This is the first in a series of bulletins highlighting
practical strategies for dealing with common issues in
international business transactions and disputes. This bulletin is
about choice of contractual governing law – a key risk
management tool in international business transactions
What Is the Contractual Governing Law?
It's the law that governs the interpretation of the
contract. The parties can expressly choose it themselves. If they
don't, a court or other tribunal considering the contract will
choose it for them. But, as a matter of law, every contract
has a governing law.
Why Is It Important?
Because it governs the contract. It determines how the parties,
and any tribunal, interpret the contractual language, and therefore
what the contract means. Not much could be more important than
that. Particularly in international transactions, where the parties
may come from jurisdictions with different legal traditions.
Obviously, until the contractual governing law is chosen there
is uncertainty about what the contract means. That uncertainty
creates a risk of disputes about that meaning. So, the key point is
to manage that risk by expressly choosing a governing law and so
minimizing that uncertainty.
And it's important to make that choice as early as possible
in the negotiation process. Think about it. The governing law
determines how the contract is interpreted, the meaning of all the
detailed language which will be the product of the negotiations.
Surely it makes most sense to agree on the governing law, and so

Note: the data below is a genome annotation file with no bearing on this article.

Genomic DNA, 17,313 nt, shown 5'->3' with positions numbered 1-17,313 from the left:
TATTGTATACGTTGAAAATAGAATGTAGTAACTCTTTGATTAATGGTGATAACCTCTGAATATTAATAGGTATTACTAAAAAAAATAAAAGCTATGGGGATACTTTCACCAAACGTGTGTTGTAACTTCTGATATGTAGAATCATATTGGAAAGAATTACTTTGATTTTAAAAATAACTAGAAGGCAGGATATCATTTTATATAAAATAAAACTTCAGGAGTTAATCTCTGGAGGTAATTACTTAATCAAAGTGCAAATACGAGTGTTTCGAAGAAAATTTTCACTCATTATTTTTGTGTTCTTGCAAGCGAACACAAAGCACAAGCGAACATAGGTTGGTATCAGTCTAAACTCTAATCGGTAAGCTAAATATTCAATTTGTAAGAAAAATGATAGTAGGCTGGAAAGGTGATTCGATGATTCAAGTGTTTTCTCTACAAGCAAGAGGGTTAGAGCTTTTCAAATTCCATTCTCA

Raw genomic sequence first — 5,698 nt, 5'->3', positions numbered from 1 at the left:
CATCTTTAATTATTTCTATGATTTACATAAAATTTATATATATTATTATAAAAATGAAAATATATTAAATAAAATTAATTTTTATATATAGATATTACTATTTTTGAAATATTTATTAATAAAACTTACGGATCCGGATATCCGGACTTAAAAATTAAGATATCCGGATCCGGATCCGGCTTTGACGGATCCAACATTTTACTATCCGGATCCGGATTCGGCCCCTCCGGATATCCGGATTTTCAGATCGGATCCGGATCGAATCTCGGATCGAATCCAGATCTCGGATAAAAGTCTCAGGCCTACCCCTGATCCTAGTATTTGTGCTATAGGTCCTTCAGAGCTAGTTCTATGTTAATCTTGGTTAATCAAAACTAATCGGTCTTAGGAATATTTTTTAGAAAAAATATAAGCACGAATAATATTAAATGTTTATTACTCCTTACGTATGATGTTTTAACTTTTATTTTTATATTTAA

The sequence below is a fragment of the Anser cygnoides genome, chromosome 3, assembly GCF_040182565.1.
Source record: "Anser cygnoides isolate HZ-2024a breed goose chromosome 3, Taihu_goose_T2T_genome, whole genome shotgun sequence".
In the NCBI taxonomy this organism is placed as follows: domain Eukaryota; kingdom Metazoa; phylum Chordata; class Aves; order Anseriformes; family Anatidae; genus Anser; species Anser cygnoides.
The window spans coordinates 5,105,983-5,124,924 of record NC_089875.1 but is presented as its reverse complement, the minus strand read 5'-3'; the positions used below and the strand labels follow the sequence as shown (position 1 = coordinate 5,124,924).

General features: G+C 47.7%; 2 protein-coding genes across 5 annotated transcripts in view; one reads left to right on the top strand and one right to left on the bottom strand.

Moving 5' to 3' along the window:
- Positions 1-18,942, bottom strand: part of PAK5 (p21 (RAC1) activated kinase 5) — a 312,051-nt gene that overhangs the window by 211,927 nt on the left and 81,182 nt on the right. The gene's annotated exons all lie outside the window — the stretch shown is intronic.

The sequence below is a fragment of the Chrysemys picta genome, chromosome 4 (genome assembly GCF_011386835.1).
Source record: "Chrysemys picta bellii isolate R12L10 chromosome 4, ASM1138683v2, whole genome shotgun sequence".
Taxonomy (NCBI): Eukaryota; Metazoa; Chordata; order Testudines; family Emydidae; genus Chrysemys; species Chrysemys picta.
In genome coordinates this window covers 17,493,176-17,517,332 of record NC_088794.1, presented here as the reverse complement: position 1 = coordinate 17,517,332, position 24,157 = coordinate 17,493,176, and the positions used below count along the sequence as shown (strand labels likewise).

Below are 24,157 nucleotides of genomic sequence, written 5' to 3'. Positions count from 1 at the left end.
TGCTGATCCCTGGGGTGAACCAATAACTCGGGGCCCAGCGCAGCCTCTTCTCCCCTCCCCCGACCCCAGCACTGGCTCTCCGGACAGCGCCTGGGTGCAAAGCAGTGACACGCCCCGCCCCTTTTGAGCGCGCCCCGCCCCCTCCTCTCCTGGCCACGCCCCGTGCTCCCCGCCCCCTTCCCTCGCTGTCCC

set the interpretation parameters, before going to the effort of
negotiating the detailed language. After all, that language could
be interpreted one way under one governing law and completely
differently under another.
If the parties don't choose a contractual governing law,
they create uncertainty. If a dispute arises about the meaning of
the contract, they will have no interpretive parameters to help
resolve it. If they can't resolve the dispute some other way,
they'll have to ask a tribunal to do it for them. The first
thing that tribunal will do will be to impose on the parties its
own choice of governing law. The tribunal will say it is looking
all the circumstances of the transaction to divine the parties'
own implicit choice. But the reality is that the parties didn't
choose, expressly or implicitly, and the tribunal will impose its
choice on them instead.
In doing so, the tribunal will look at all kinds of factors,
such as, where the parties carry on business, where the transaction
was to be performed, where products were to be delivered, services
provided or money paid, and even the language and format of the
contract and the currency of payments. Who knows what jurisdiction
those factors might lead the tribunal to choose? One thing for
certain, the parties' contract will be interpreted, and their
legal rights and obligations determined, under a governing law they
didn't chose – not a good situation.
One Final Point: Just Choose One Governing Law
Why? Here's a real life answer: Apparently
the contract for the construction of the Chunnel provided that it
would be governed by "the principles common to both English
law and French law and, in the absence of such common
principles, by such general principles of international trade law
as have been applied by national and international tribunals."
Think about that for a minute. England is a common-law country.
France is a civil law country. I don't imagine their
contractual laws have much in common. And what the heck are the
general principles of international trade law, at least in the
context of a construction contract? Legal lore has it that the
resolution of the dispute over how that contract was to be
interpreted financed construction booms in Mallorca and the Algarve
as City silks thrashed out the issue and commissioned vacation
homes with the resulting legal fees. (Presumably the construction
contracts for those homes were governed by only one law.)
No need to go there. Manage the risk. Reduce the
uncertainty. Just choose a contractual governing law at
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